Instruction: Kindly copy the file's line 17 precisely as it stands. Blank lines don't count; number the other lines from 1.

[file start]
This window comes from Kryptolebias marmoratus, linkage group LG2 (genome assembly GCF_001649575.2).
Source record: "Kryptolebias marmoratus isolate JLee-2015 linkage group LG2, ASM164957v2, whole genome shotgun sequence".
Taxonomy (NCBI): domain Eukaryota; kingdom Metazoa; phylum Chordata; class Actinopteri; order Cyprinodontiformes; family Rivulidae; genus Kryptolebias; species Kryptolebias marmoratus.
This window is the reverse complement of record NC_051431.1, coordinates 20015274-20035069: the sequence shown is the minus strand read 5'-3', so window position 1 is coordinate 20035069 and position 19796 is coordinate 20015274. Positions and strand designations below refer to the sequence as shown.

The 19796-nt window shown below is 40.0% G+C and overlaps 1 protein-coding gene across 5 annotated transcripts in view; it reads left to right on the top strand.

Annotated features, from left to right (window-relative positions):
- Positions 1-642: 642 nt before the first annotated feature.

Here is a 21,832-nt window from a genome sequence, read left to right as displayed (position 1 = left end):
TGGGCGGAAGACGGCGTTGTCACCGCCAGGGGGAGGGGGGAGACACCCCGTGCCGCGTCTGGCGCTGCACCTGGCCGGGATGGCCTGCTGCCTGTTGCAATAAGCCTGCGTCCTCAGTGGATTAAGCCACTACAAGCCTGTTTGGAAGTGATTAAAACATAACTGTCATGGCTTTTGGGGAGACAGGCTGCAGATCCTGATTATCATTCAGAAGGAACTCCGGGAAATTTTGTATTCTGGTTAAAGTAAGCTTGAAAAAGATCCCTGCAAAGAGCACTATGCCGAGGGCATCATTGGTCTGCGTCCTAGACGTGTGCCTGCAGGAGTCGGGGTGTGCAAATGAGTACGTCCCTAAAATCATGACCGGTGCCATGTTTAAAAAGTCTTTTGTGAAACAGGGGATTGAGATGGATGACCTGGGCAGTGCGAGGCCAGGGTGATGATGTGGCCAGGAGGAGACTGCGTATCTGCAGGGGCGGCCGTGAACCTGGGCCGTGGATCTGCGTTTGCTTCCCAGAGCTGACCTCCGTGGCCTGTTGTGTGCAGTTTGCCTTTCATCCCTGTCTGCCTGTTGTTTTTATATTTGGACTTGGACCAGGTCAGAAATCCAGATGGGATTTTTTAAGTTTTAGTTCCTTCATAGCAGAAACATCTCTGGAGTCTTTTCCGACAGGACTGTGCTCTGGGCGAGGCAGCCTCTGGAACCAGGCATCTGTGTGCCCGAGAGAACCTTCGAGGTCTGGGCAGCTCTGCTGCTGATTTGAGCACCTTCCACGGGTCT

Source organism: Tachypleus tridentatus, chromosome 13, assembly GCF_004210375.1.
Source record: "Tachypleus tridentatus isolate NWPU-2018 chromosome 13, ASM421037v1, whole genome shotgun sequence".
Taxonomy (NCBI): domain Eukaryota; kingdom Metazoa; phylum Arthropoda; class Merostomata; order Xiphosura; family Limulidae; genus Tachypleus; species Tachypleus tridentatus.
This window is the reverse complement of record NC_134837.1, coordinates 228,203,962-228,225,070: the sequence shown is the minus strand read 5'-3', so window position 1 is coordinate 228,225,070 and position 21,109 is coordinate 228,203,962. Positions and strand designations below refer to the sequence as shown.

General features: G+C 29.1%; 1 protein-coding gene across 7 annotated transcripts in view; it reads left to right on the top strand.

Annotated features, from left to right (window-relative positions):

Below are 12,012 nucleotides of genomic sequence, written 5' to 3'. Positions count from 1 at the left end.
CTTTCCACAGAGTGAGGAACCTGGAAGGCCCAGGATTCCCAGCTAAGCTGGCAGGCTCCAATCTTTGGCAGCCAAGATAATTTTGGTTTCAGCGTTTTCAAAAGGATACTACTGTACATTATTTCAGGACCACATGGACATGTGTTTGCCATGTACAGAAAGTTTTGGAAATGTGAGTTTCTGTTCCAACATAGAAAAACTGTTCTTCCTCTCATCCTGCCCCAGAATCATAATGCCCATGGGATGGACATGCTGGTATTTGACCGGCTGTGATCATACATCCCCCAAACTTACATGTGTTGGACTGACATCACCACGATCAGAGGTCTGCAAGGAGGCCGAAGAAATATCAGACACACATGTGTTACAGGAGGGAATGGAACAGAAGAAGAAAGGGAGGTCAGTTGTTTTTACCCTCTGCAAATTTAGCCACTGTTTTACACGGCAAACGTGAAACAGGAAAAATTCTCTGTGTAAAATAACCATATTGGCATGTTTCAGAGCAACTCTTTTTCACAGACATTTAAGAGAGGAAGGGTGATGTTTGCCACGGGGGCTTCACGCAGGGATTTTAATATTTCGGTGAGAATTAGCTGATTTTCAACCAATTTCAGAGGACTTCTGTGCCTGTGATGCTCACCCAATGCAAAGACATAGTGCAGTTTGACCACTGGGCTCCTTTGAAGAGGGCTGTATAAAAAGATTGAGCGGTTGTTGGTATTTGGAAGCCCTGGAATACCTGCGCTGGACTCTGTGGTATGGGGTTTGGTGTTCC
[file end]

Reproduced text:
CTTTCCACAGAGTGAGGAACCTGGAAGGCCCAGGATTCCCAGCTAAGCTGGCAGGCTCCAATCTTTGGCAGCCAAGATAATTTTGGTTTCAGCGTTTTCAAAAGGATACTACTGTACATTATTTCAGGACCACATGGACATGTGTTTGCCATGTACAGAAAGTTTTGGAAATGTGAGTTTCTGTTCCAACATAGAAAAACTGTTCTTCCTCTCATCCTGCCCCAGAATCATAATGCCCATGGGATGGACATGCTGGTATTTGACCGGCTGTGATCATACATCCCCCAAACTTACATGTGTTGGACTGACATCACCACGATCAGAGGTCTGCAAGGAGGCCGAAGAAATATCAGACACACATGTGTTACAGGAGGGAATGGAACAGAAGAAGAAAGGGAGGTCAGTTGTTTTTACCCTCTGCAAATTTAGCCACTGTTTTACACGGCAAACGTGAAACAGGAAAAATTCTCTGTGTAAAATAACCATATTGGCATGTTTCAGAGCAACTCTTTTTCACAGACATTTAAGAGAGGAAGGGTGATGTTTGCCACGGGGGCTTCACGCAGGGATTTTAATATTTCGGTGAGAATTAGCTGATTTTCAACCAATTTCAGAGGACTTCTGTGCCTGTGATGCTCACCCAATGCAAAGACATAGTGCAGTTTGACCACTGGGCTCCTTTGAAGAGGGCTGTATAAAAAGATTGAGCGGTTGTTGGTATTTGGAAGCCCTGGAATACCTGCGCTGGACTCTGTGGTATGGGGTTTGGTGTTCC